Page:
The mere fact that in the course of their business relationships the parties reposed trust and confidence in each other does not impose any corresponding fiduciary duty in the absence of an act creating or establishing a fiduciary relationship known to law. (Hayward Union etc. School Dist. v. Madrid (1965) 234 Cal. App. 2d 100, 124 [44 Cal. Rptr. 268]; Gosnell v. Lloyd (1932) 215 Cal. 244, 254 [10 P.2d 45].) Plaintiff's assertion is insufficient to create a triable issue of fact which would preclude summary judgment. (See Hayward Union etc. School Dist. v. Madrid, supra.)
Mr. O'Sullivan also declared: "Due to the fact that properties syndicated by Worldvision are first possessed and broadcast by ABC on network television, ABC possesses great power to control, protect, advance, or destroy the syndication rights in the properties in which Worldvision has a vested interest. Accordingly, ABC has great power to control the economic life of the properties they show." The same sort of power could be attributed to any important supplier or customer of a business. The fact that two corporations do much business with each other does not create a fiduciary relationship. (See Ruhl v. Mott (1898) 120 Cal. 668, 678, 679 [53 P. 304].)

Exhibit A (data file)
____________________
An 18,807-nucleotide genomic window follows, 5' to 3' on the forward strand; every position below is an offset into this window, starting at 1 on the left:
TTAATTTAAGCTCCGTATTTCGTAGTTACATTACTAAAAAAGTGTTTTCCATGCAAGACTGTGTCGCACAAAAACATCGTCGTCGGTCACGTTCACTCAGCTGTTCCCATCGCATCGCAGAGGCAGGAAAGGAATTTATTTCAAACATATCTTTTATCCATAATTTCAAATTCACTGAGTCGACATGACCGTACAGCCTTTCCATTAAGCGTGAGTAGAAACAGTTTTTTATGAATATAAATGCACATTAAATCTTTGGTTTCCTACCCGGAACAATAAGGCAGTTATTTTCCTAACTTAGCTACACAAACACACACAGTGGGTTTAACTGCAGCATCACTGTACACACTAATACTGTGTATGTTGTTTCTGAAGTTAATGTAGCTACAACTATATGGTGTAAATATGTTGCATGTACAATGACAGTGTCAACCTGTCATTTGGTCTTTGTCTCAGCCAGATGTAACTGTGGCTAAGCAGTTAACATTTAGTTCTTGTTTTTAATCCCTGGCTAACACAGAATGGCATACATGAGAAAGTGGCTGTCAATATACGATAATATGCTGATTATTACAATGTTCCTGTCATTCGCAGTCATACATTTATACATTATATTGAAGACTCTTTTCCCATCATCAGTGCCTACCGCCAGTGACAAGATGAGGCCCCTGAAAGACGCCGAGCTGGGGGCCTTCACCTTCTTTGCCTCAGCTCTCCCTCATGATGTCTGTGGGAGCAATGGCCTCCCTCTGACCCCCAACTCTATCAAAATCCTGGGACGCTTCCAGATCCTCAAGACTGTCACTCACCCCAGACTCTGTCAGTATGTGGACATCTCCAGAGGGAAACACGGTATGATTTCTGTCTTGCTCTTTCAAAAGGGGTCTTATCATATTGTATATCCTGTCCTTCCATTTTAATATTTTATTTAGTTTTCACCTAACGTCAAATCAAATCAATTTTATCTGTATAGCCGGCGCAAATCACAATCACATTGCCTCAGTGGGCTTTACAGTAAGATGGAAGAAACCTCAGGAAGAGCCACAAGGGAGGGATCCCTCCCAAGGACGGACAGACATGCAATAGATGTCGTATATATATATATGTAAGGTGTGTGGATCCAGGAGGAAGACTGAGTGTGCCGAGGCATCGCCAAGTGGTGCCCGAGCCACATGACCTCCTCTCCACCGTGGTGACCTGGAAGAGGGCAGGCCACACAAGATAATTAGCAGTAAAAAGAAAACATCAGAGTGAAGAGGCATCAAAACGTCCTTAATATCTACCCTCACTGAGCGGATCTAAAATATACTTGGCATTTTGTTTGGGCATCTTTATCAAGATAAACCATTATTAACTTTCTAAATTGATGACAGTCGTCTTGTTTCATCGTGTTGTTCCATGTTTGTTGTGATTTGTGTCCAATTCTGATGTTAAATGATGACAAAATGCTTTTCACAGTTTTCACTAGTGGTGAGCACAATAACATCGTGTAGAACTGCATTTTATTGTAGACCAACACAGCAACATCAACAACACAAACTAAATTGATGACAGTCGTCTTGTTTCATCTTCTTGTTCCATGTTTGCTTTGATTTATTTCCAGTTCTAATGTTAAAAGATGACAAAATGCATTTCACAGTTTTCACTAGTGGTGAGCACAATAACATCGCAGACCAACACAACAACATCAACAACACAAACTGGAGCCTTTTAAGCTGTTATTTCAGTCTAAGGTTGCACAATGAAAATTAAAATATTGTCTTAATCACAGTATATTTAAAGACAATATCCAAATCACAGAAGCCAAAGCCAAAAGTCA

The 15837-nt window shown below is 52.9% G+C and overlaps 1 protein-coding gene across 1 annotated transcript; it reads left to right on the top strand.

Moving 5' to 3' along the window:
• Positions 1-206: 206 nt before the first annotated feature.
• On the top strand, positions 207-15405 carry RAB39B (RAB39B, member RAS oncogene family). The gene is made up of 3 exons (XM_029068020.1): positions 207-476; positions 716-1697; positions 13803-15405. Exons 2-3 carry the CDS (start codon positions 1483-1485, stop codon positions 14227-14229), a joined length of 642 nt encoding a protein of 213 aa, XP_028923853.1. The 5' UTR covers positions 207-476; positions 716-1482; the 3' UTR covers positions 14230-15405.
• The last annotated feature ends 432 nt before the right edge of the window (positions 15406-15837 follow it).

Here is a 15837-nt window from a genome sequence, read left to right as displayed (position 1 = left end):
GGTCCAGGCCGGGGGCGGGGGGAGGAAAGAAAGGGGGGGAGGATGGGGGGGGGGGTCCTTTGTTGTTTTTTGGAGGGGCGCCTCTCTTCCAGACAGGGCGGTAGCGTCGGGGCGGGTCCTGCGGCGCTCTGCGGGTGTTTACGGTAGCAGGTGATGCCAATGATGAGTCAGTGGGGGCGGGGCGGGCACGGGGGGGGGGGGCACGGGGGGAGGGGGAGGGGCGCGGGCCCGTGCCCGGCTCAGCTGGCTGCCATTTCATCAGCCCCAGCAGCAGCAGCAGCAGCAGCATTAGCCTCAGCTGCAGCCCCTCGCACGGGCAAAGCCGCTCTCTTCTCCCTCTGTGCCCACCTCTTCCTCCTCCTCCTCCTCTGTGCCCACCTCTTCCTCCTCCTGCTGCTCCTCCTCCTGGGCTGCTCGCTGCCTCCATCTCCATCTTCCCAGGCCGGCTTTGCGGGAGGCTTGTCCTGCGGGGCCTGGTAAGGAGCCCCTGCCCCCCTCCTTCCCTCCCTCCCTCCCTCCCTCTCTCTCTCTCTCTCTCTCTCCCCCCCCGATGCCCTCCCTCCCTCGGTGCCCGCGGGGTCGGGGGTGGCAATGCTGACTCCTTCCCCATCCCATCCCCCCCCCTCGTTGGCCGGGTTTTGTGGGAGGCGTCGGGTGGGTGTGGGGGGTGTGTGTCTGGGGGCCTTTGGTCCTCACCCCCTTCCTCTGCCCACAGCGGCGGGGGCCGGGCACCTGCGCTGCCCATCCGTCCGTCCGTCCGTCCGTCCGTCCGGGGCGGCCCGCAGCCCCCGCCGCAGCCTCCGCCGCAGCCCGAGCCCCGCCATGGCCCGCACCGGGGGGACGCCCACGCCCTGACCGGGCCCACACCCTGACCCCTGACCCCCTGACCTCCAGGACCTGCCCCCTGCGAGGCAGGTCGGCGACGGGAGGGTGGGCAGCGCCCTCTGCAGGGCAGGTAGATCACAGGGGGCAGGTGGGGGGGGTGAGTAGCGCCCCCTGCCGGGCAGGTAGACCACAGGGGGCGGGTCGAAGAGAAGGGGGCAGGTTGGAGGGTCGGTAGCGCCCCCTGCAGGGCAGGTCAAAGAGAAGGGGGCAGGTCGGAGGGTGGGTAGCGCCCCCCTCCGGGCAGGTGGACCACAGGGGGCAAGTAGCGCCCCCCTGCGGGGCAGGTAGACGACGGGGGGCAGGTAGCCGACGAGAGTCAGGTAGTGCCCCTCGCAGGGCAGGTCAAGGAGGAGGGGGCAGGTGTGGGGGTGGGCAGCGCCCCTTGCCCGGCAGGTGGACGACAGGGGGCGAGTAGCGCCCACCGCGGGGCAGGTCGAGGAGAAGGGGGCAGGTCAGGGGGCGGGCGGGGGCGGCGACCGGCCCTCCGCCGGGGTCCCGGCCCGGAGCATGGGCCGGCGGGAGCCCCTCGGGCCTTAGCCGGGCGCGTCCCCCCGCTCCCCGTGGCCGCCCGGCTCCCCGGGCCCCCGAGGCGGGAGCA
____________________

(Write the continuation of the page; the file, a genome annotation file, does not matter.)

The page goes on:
Plaintiff also argues that defendant "controlled" "property contemporaneously owned" by plaintiff and that this control gave rise to a fiduciary duty by way of analogy to a husband's control over community property (Vai v. Bank of America (1961) 56 Cal. 2d 329, 337-338 [15 Cal. Rptr. 71, 364 P.2d 247]) or to a life tenant and remainderman (see Civ. Code, § 818; Rest., Property, § 204.) The authorities cited do not support plaintiff's position. The fiduciary duty in Vai arose because by statute the husband had management and control of the community property, in which husband and wife shared equal ownership interests under one of the recognized forms of joint ownership of property. (Vai v. Bank of America, supra, 56 Cal.2d at pp. 336-338; see Civ. Code, §§ 682, 5105.) Here plaintiff and defendant do not share ownership of The Rookies nor can their interests be classified as life tenant and remainderman. Furthermore, even under Restatement view, the relation between a life tenant and remainderman in property other than land does not amount to the fiduciary relation of trustee and beneficiary. (Rest., Property, § 204 & com. a, pp. 843-846; see also pp. 754-755.) Plaintiff has raised no triable issue of fact as to the existence of a fiduciary duty. While defendant's decision on how to promote The Rookies during its initial broadcast seasons could affect the value [142 Cal. App. 3d 596] of the program in the syndication market, the question whether this created a duty of care toward plaintiff's economic interests is best addressed in the next section under the negligence standard.